Sir Simon Wessely tells the story 'The three walds – a story for which the world is not yet prepared'.
Once upon a time, dearly beloved, a sixth former wanted to get some work experience in medicine. He ended up observing a cardiologist at Barts. That showed some enterprise, although perhaps less so when I tell you that the cardiologist was his father. But give the lad a chance. He watched a particularly challenging case. A patient had been admitted after a serious cardiac event.
Action was required, but there was a problem. Even a psychiatrist could have spotted the scar on the chest showing that someone has been there before. “Quick!” says Father, “hand me the notes!”, but there were none to be found. They had vanished into the unknown. So the cardiologist had to go in blind, find out how many grafts had been inserted previously, and where. Definitely a three graft (or do I mean pipe?) problem. Fortunately, all ended well. The patient survived, grafts unblocked.
Father and Son are left alone in the coffee room. Perhaps Son is now a little more impressed with Father than before, perhaps not. As all parents know, it takes a lot to impress one’s own progeny. The best that you can expect is that if far from being gruntled, they are at least not disgruntled.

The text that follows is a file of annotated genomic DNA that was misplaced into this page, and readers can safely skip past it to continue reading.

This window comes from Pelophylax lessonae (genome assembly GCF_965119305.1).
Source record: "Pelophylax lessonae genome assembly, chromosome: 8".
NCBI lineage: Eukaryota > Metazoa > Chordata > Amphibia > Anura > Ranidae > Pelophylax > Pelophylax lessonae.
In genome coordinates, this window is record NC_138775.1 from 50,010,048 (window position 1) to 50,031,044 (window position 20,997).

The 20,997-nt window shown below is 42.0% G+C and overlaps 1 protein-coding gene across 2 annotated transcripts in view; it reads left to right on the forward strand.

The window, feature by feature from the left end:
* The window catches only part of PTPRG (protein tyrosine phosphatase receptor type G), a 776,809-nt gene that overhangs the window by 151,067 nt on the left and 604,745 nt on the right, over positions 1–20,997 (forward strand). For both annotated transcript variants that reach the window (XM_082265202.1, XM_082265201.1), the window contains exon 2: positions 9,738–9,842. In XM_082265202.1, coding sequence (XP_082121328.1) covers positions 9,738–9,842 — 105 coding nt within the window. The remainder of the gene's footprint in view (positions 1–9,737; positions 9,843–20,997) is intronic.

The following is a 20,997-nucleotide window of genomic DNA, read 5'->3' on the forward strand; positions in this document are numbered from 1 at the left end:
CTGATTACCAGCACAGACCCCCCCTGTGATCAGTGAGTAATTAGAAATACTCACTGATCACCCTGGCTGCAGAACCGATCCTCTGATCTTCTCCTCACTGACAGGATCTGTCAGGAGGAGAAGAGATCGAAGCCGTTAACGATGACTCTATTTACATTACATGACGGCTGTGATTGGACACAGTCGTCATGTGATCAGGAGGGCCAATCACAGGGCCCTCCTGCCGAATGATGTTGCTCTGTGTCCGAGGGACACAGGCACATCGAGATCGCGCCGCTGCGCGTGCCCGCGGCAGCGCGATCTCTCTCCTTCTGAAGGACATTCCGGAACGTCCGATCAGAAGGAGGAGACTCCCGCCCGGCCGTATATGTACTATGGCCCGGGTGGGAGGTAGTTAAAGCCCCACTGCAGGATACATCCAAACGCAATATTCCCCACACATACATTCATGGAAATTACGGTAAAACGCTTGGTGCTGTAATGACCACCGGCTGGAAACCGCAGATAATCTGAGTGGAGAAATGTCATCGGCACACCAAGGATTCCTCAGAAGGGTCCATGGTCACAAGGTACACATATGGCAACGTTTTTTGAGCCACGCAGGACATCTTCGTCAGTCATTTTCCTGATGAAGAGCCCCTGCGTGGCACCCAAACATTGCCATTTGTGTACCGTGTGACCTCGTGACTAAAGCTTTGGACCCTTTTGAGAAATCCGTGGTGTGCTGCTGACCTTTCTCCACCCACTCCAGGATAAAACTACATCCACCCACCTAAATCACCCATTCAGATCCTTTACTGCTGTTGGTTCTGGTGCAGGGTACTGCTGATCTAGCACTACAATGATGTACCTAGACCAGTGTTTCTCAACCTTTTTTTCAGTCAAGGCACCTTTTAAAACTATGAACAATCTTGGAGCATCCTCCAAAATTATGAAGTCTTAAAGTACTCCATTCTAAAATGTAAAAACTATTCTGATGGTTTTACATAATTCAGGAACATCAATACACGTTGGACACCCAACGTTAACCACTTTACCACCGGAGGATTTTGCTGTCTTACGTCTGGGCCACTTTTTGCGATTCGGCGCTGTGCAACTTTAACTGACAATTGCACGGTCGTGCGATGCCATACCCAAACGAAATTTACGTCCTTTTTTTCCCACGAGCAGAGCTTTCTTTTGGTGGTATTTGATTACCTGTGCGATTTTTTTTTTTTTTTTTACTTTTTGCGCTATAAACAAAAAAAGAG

So Son’s eyes wander and fall upon the chest X-ray done before the intervention commenced. There is the sternum and the clear evidence that some unknown cardiac surgeon has already trod the territory that father is about to retread – a sternum decorated with four wires, restored to unity after it has been split down the middle.
And Son, tired of listening to Father lecturing about the significance of the sign of four and the blue cross in cardiology, starts to doodle. One of the wire ties looks rather like a face. Another can be doodled into a snake. He starts to daydream. A surgeon in a playful mood could even deliberately make his ties ornate, like a private game of origami. 'Guess what animal I am thinking about? Is it a giraffe? An aardvark?'.